Sometimes letting go doesn’t come easily or quickly.
by Priscilla Tate Gilmore
Last Saturday morning was my turn to call my adopted daughter for our mother-daughter bonding time. After the initial exchange of weekly events, Katie* announced, “I found and talked with my birth mom, and I was thinking we could meet sometime. What do you think?”
I couldn’t believe she said that!
The conversation stopped dead. Fear overtook me, and I started to hyperventilate. Breathe, I reminded myself. Wow, this is a shocker! How am I going to deal with this?
Katie spoke emphatically. “Mom? Mom, did you hear me?”
“Yes, I heard you. I will have to call you back. I love you.”
Hearing from God
My mind flitted about, searching for something to grab on to. The words of God pierced my heart, as if He were standing in the kitchen lovingly and gently rebuking me:
Do not fear, for I am with you; do not be dismayed, for I am your God. I will strengthen you and help you; I will uphold you with my righteous right hand (Isaiah 41:10).
The Lord Almighty has sworn, “Surely, as I have planned, so it will be, and as I have purposed, so it will stand” (Isaiah 14:24).
Then He asked me, “Who made Katie? Who placed her in your home? Is she your child?”
Tears streamed down my face like water from a broken dam. I called my daughter back with a repentant heart. After I asked forgiveness for my roller coaster response to her answered prayer, the conversation went smoothly. I ended it with “Honey, I will be waiting for your call next Saturday. Call in the middle of the week if you have any exciting news, OK?”
Katie answered with “OK, Mom. I love you and I forgive you.” She added without hesitating, “You are my mom.”
Examples of faith
I hung up the phone and prayed, “Oh, God, I am so scared, and You know my pain. This is new territory for me, and it hurts. Please show me what to do.”
I sat at the kitchen table and dumped all my emotions on Him. Different Bible verses I’ve treasured in my heartovershadowed lingering thoughts about my conversation with Katie. Then the pages of my Bible flew open to Hebrews 11. There I read about men and women who had obeyed when they didn’t know where the road they were traveling would take them. God helped them every step of the way. Still, I asked, “But why is it so hard to surrender, Lord?”
Focus in faith
Knowing my struggle, my friends prayed that I would obey and that God would give me strength to follow His direction for my life. Still, my heart ached and tears flowed.
Returning to the Bible, I read that the people in Hebrews 11 focused on God and the Scriptures. They went through the faith process. And so must I, I thought. I remembered that everything that happens works for divine purpose. Though this challenge came out of nowhere for me, God has a plan for everything and has everything under control. He told Joshua: “Be strong and courageous. Do not be terrified; do not be discouraged, for the Lord your God will be with you wherever you go” (Joshua 1:9).
Suddenly, the experience of adopting Katie sped across my mind. Though it happened many years before, it seemed like yesterday.
I adopted my daughter through a Christian adoption agency. Before she relinquished her daughter to me, the birth mother wanted to ask me some questions. In a letter I wrote to her, I said something like “I thank you for letting me adopt your beautiful daughter. I can’t imagine what a struggle this is for you. She will be raised in a Christian home. With our prayers yours and mine it is my hope that she will accept Jesus as her Savior and Lord of her life. May God bless you richly.”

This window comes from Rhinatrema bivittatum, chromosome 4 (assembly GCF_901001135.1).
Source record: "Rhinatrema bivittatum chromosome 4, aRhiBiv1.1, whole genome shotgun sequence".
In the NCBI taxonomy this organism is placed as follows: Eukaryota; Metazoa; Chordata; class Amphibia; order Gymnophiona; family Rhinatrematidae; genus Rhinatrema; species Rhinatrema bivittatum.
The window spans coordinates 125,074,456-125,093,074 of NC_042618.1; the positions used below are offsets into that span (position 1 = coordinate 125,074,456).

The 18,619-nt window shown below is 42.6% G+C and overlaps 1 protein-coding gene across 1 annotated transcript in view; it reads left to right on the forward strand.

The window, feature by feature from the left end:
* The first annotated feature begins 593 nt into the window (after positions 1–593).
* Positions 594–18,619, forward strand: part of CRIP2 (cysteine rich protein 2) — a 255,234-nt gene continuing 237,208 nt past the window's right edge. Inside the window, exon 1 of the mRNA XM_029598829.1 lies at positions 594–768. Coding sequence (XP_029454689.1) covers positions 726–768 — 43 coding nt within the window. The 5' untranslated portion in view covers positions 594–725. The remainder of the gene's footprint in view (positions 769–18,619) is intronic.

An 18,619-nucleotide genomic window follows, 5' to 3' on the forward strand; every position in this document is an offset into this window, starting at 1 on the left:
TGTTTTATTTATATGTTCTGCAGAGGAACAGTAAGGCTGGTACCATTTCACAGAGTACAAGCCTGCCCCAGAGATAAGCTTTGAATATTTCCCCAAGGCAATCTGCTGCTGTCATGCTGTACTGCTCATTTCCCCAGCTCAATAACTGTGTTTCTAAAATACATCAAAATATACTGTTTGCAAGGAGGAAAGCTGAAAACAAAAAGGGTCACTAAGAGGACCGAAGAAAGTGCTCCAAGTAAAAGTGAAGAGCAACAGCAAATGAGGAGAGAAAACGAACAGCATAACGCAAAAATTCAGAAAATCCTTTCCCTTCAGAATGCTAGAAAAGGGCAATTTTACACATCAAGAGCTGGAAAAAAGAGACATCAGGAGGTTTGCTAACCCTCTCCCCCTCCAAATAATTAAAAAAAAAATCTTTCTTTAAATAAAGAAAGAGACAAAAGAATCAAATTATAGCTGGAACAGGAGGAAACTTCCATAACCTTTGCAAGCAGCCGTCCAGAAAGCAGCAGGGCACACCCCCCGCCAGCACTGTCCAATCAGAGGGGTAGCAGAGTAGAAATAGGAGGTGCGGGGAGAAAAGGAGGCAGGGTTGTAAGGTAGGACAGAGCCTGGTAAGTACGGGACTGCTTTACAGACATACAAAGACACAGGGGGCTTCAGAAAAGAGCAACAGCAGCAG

The agency told me that the mother had decided to give Katie to me based on that letter.
With relief and joy abounding in my heart, I brought the baby girl home from the agency. When she was four or five years old, I told her she was adopted. I stressed that she was chosen, that her birth mother couldn’t care for her but had done the next best thing by giving her up for adoption. Katie grew into a beautiful young woman and did accept Jesus as her Savior and Lord.
On her eighteenth birthday, sitting in her favorite restaurant, I presented Katie with a U. S. savings bond from her birth mother, which I had been saving for a special occasion. “Darling,” I told her, “I have always tried to hold you with open hands and allow you to grow up in your own way. Today I give you a gift from your birth mother. If you ever choose to seek her out, I want you to know it is OK with me. I would relish the fact to say thank you to her for you and for allowing me to be your mom.”
But I guess deep down I’d hoped it wouldn’t happen. Now I found myself in an emotional battle. Katie was mine, I told myself. After all, I raised her. I consoled my selfish reasoning with The birth mother gave up her rights.
Again, I dumped my feelings on God in prayer.
“Dear Jesus, I do love You. Thank You for the verses that have come alive to me. Thank You for being my Teacher. Help me be a better student. I surrender this pain of anger, jealousy, selfishness, and fear to You. I know You are directing my steps and know the outcome. Please help me love this birth mom and to be truly thankful for her. I pray that You will bless her. God, create in me a pure heart, and renew a steadfast spirit within me.”
God answered my prayer. Today, many weeks after that birthday conversation, I am putting together Katie’s baby pictures so that she can share them with her birth mother.
I am learning that whatever road God puts me on, He is with me. As I surrender to Him, I can trust Him for the outcome and leave everything in His capable hands. While the relationship with my adopted daughter is changing, He remains my constant companion and that’s more than enough.
* Name has been changed.
Scripture quotations were taken from the New International Version.
About the Author
Priscilla Tate Gilmore is a pseudonym.